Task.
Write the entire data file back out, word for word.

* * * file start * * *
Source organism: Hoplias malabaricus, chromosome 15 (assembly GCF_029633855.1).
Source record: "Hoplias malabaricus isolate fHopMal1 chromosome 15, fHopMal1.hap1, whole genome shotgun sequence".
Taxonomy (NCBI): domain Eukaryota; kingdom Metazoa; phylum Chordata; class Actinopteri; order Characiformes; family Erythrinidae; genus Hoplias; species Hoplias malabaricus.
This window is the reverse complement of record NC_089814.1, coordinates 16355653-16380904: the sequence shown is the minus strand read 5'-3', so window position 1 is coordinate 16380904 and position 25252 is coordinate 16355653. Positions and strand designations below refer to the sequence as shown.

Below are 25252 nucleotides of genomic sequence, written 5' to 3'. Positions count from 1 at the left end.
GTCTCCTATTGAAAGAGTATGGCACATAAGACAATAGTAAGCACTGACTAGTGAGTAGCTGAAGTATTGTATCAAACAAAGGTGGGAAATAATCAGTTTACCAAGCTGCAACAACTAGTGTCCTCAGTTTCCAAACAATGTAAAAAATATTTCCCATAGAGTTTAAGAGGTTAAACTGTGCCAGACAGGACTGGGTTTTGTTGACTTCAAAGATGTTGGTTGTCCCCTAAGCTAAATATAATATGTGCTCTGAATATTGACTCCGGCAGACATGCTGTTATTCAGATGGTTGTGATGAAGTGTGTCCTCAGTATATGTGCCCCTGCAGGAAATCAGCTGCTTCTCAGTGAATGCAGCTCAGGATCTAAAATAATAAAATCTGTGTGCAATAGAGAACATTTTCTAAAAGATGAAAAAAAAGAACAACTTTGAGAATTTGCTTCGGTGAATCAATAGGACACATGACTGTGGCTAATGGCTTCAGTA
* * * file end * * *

Source organism: Hoplias malabaricus, chromosome 15 (assembly GCF_029633855.1).
Source record: "Hoplias malabaricus isolate fHopMal1 chromosome 15, fHopMal1.hap1, whole genome shotgun sequence".
Taxonomy (NCBI): domain Eukaryota; kingdom Metazoa; phylum Chordata; class Actinopteri; order Characiformes; family Erythrinidae; genus Hoplias; species Hoplias malabaricus.
This window is the reverse complement of record NC_089814.1, coordinates 16355653-16380904: the sequence shown is the minus strand read 5'-3', so window position 1 is coordinate 16380904 and position 25252 is coordinate 16355653. Positions and strand designations below refer to the sequence as shown.

Below are 25252 nucleotides of genomic sequence, written 5' to 3'. Positions count from 1 at the left end.
GTCTCCTATTGAAAGAGTATGGCACATAAGACAATAGTAAGCACTGACTAGTGAGTAGCTGAAGTATTGTATCAAACAAAGGTGGGAAATAATCAGTTTACCAAGCTGCAACAACTAGTGTCCTCAGTTTCCAAACAATGTAAAAAATATTTCCCATAGAGTTTAAGAGGTTAAACTGTGCCAGACAGGACTGGGTTTTGTTGACTTCAAAGATGTTGGTTGTCCCCTAAGCTAAATATAATATGTGCTCTGAATATTGACTCCGGCAGACATGCTGTTATTCAGATGGTTGTGATGAAGTGTGTCCTCAGTATATGTGCCCCTGCAGGAAATCAGCTGCTTCTCAGTGAATGCAGCTCAGGATCTAAAATAATAAAATCTGTGTGCAATAGAGAACATTTTCTAAAAGATGAAAAAAAAGAACAACTTTGAGAATTTGCTTCGGTGAATCAATAGGACACATGACTGTGGCTAATGGCTTCAGTA